3) Rohan Bopanna and Aisam ul-haq Qureshi – During their 4-year association (2007-2011), the tennis pair won just one ATP title. They, however, reached the quarter-final and beyond stages quite a few times. They broke into the world top-10 rankings a couple of times.

Minority report

Most Pakistanis from minority communities have found it tough to make it to the mainstream. The Blasphemy Law is often abused to persecute them. Consequently, a lot of people from minority communities have migrated to other countries – UK, USA, Australia, recently thousands of Hindus had fled to India. Nevertheless, there are a few who have earned their fame. For some it was a struggle, others were lucky to find themselves amidst liberal and progressive surroundings. Some of them are mentioned below:-

Rana Bhagwandas - First Hindu Chief Justice of Pakistan. Interestingly, he was not the first non-Muslim to occupy that post. Others like A.R. Cornelius and Dorab Patel had held the post in the past.

Bohemia (real name Roger David) - Punjabi rap artist and music producer.

Anil Dalpat - Pakistani cricketer during the late 80s. He played as a wicketkeeper.

Danesh Kaneria - Legspinner. Incidentally, a cousin of Anil Dalpat.

Jamshed Mehta - First Mayor of Karachi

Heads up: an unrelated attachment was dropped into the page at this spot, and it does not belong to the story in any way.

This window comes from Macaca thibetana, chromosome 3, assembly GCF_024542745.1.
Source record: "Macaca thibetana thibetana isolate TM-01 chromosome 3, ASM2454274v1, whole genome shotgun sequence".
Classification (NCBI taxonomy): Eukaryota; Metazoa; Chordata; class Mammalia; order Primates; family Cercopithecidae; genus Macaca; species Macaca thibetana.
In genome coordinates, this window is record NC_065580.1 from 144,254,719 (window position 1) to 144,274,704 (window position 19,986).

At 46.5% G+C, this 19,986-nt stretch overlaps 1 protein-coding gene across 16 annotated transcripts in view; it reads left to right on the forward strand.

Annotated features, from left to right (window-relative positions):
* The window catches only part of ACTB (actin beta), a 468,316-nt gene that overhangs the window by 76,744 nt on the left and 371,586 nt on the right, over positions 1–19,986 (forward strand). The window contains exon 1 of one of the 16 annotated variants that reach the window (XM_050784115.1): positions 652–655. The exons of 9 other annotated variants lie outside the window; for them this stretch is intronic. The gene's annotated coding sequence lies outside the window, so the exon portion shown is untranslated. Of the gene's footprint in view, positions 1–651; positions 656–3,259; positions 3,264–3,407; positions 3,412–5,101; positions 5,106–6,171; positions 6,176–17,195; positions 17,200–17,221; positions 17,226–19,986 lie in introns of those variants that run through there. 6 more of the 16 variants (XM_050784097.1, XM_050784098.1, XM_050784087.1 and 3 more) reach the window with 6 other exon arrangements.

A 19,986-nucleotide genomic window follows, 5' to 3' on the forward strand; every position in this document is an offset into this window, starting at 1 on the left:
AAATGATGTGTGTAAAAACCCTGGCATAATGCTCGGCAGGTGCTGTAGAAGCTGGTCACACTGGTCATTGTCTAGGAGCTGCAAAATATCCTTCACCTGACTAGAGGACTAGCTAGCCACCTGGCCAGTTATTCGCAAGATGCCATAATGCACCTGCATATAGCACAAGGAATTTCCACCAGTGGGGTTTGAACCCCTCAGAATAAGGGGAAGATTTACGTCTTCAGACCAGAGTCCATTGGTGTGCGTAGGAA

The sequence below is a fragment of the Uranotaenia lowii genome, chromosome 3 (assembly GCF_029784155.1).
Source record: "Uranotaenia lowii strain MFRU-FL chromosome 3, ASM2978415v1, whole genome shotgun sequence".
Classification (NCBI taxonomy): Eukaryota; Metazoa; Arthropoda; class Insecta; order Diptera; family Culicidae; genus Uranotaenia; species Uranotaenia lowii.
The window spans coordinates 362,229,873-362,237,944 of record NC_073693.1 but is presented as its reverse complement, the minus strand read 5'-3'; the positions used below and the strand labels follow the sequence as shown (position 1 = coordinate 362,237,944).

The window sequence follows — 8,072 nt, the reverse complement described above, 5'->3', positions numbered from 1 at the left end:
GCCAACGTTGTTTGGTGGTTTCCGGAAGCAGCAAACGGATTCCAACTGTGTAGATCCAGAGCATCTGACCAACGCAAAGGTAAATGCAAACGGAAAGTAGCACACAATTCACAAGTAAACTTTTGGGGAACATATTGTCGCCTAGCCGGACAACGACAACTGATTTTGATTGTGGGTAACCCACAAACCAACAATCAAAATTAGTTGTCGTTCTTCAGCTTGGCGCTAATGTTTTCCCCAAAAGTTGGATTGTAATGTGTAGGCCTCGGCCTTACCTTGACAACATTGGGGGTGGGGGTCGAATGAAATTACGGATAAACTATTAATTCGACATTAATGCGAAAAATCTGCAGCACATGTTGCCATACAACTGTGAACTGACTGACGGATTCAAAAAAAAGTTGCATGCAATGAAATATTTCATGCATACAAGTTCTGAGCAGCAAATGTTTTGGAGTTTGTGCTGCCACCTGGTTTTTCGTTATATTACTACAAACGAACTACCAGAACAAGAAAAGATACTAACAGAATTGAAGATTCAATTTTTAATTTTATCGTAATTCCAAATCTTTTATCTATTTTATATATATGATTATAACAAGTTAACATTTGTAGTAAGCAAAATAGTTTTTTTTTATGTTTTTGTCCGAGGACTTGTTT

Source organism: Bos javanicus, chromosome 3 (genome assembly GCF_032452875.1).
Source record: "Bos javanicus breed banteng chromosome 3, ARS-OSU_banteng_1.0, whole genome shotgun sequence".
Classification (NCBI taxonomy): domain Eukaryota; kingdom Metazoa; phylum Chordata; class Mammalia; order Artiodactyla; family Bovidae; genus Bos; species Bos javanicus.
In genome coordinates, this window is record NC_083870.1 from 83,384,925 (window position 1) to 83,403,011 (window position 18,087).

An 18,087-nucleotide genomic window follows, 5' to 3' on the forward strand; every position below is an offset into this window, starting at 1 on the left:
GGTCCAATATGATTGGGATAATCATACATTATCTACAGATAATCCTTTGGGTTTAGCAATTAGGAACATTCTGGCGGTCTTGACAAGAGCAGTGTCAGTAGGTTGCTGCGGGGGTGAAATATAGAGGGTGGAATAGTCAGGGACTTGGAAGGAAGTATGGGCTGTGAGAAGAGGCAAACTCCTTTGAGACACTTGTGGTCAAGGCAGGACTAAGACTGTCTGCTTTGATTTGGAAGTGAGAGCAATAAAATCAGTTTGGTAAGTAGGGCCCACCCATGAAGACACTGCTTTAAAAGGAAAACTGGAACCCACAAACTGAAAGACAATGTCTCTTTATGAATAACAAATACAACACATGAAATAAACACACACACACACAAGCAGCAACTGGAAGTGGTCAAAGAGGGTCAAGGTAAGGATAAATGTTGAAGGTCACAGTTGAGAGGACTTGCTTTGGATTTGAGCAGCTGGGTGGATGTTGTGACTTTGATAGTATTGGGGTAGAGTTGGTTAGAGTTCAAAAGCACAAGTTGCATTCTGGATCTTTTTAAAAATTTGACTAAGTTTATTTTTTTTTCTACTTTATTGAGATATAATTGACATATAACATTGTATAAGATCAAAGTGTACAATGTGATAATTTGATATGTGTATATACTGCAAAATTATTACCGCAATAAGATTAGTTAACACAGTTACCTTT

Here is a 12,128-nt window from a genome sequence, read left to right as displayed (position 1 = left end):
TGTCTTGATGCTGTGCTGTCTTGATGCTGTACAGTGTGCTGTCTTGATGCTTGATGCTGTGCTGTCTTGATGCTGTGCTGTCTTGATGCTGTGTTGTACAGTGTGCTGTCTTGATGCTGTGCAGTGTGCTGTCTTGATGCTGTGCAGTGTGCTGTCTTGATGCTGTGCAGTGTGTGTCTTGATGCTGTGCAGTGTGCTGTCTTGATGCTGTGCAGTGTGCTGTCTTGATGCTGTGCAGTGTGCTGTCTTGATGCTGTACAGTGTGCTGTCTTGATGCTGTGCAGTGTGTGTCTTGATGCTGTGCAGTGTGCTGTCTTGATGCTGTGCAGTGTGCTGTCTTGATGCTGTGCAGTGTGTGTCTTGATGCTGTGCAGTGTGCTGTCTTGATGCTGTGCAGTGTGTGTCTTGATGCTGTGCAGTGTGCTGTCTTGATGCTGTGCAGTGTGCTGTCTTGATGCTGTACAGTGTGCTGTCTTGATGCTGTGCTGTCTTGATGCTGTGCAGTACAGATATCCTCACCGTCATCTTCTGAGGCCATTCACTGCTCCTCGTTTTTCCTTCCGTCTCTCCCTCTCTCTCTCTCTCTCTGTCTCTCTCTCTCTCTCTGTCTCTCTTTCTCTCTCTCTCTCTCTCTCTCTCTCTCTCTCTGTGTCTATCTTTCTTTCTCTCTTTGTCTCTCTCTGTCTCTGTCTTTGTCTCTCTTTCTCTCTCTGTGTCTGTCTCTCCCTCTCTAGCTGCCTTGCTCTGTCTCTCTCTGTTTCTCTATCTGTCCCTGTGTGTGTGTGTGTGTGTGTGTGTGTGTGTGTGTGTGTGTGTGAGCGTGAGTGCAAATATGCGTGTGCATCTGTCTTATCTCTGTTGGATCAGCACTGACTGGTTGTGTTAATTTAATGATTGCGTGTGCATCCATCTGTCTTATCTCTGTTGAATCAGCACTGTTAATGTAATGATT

J. M. Mandal - Pakistan's first law minister. Eventually migrated to India, but was reduced to insignificance.

Behram Dinshaw - Sportsman (boating)

Dr. Dennis Isaac - Writer

Deepak Perwani - A very popular fashion designer, well known even internationally.

Sunita Marshall - Supermodel

Louis 'Gumby' Pinto - Musician, plays as a drummer for the band 'Noori'

Salman Albert – Another famous drummer

Wallis Mathias - First Christian cricketer to play for Pakistan.

Antao D'Souza - Test cricketer during the 60s.

Sohail Fazal - Cricketer

Zoe and Rachel Viccaji - The Viccaji sisters are singers and theatre personalities

Robin Ghosh - Famous actor

and many others.

Pakistani Goans!

Did you know that Pakistan, particularly the port city of Karachi, has a sizeable number of people of Goan origin. Thousands of Goans had migrated to the port city of Karachi way back in 1820, for better prospects. Many others were sailors, who happened to be at the Karachi port (with their families) in August 1947 and decided to stay back. Their descendants call themselves 'Karachi Goankars', speak Konkani, have their own version of an annual Goa Day celebration and a carnival too. By the way, they also love their feni. So don't be surprised if you find a Pakistani Gonsalves or D'Mello or Pinto.

Friends of India